1 John 4:19-5:4
We love because he first loved us. Those who say, “I love God,” and hate their brothers or sisters, are liars; for those who do not love a brother or sister whom they have seen, cannot love God whom they have not seen. The commandment we have from him is this: those who love God must love their brothers and sisters also.
Everyone who believes that Jesus is the Christ has been born of God, and everyone who loves the parent loves the child. By this we know that we love the children of God, when we love God and obey his commandments. For the love of God is this, that we obey his commandments. And his commandments are not burdensome, for whatever is born of God conquers the world. And this is the victory that conquers the world, our faith.
Psalm 72:1-2, 14-15, 17
Give the king your justice, O God,
and your righteousness to a king’s son.
May he judge your people with righteousness,
and your poor with justice.
From oppression and violence he redeems their life;
and precious is their blood in his sight.
May prayer be made for him continually,
and blessings invoked for him all day long.
May his name endure forever,
his fame continue as long as the sun.
May all nations be blessed in him;
may they pronounce him happy.
Then Jesus, filled with the power of the Spirit, returned to Galilee, and a report about him spread through all the surrounding country. He began to teach in their synagogues and was praised by everyone.
When he came to Nazareth, where he had been brought up, he went to the synagogue on the sabbath day, as was his custom. He stood up to read, and the scroll of the prophet Isaiah was given to him. He unrolled the scroll and found the place where it was written:
“The Spirit of the Lord is upon me,
because he has anointed me
to bring good news to the poor.
He has sent me to proclaim release to the captives
and recovery of sight to the blind,
to let the oppressed go free,
to proclaim the year of the Lord’s favor.”
And he rolled up the scroll, gave it back to the attendant, and sat down. The eyes of all in the synagogue were fixed on him. Then he began to say to them, “Today this scripture has been fulfilled in your hearing.” All spoke well of him and were amazed at the gracious words that came from his mouth.
Frederick Buechner defined vocation as where “your greatest joy meets the world’s greatest need.” It should come as a relief that where God sends us, God also equips us. He gives us natural strengths and talents, things that interest us, things that make us happy, things that cause us to be outraged when we see a particular injustice. These are all the ways God shows us where he is calling us, what our vocations are.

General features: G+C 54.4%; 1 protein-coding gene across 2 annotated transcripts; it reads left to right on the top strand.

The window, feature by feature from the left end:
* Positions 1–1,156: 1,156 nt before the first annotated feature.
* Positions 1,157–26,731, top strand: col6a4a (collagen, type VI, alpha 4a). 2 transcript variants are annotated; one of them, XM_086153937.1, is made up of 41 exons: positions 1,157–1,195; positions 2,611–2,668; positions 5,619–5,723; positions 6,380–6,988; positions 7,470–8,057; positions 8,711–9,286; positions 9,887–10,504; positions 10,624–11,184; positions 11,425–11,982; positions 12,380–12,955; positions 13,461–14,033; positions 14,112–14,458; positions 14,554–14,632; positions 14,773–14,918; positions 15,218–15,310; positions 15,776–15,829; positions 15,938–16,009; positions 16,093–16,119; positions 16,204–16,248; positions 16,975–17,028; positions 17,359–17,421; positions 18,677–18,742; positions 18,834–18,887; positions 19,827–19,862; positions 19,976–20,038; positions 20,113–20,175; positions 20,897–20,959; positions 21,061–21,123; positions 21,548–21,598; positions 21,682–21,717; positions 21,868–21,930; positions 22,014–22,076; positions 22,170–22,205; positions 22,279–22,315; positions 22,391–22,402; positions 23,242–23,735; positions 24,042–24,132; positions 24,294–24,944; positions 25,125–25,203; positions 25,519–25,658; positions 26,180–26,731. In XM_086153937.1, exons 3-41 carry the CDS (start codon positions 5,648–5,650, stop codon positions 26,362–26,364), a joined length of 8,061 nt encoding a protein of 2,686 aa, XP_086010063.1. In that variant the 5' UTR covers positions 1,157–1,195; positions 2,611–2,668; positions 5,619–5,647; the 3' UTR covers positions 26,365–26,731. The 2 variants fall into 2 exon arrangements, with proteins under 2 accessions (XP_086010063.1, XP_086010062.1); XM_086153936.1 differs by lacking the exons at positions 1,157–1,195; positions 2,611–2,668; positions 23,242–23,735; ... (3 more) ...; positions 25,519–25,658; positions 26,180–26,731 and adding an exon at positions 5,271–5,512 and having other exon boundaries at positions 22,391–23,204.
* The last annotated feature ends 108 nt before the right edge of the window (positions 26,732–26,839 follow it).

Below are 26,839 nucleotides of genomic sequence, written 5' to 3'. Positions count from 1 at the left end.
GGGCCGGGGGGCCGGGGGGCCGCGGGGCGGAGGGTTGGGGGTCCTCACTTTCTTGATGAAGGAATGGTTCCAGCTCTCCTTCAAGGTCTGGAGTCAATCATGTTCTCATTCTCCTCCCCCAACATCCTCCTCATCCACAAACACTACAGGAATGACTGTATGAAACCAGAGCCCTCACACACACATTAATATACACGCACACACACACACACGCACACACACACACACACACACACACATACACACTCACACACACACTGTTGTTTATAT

Today’s scriptures show us in a special way how Jesus acted out his vocation. God’s greatest joy is in loving us. Therefore, as someone who loves us, he is the one called and anointed to bring the good news to the poor, to set the captives free, to restore the sight of the blind, and to release us from our oppressions. He does all of these things out of love, not out of duty. He does these things because he knows we need them. Therefore, every vocation begins with loving God and loving our neighbor, finding our neighbor’s need, and meeting it. And this is not a burdensome call. Once we turn love of God and love of neighbor into an obligation and a duty, it burdens us, and it causes our actions to become hollow, no longer offerings of affection. But when we love someone, we would do anything for them. This is the calling that brings us joy.
Where is God calling you? What are the ways you can put yourselves in others’ shoes and love them as God is calling you to love them? What is your greatest joy? How can God use that joy to meet the world’s need? Let us pray today for the grace to love others more deeply, to see the needs of our neighbors, and for God to show us how we can meet the needs of those he has put into our lives.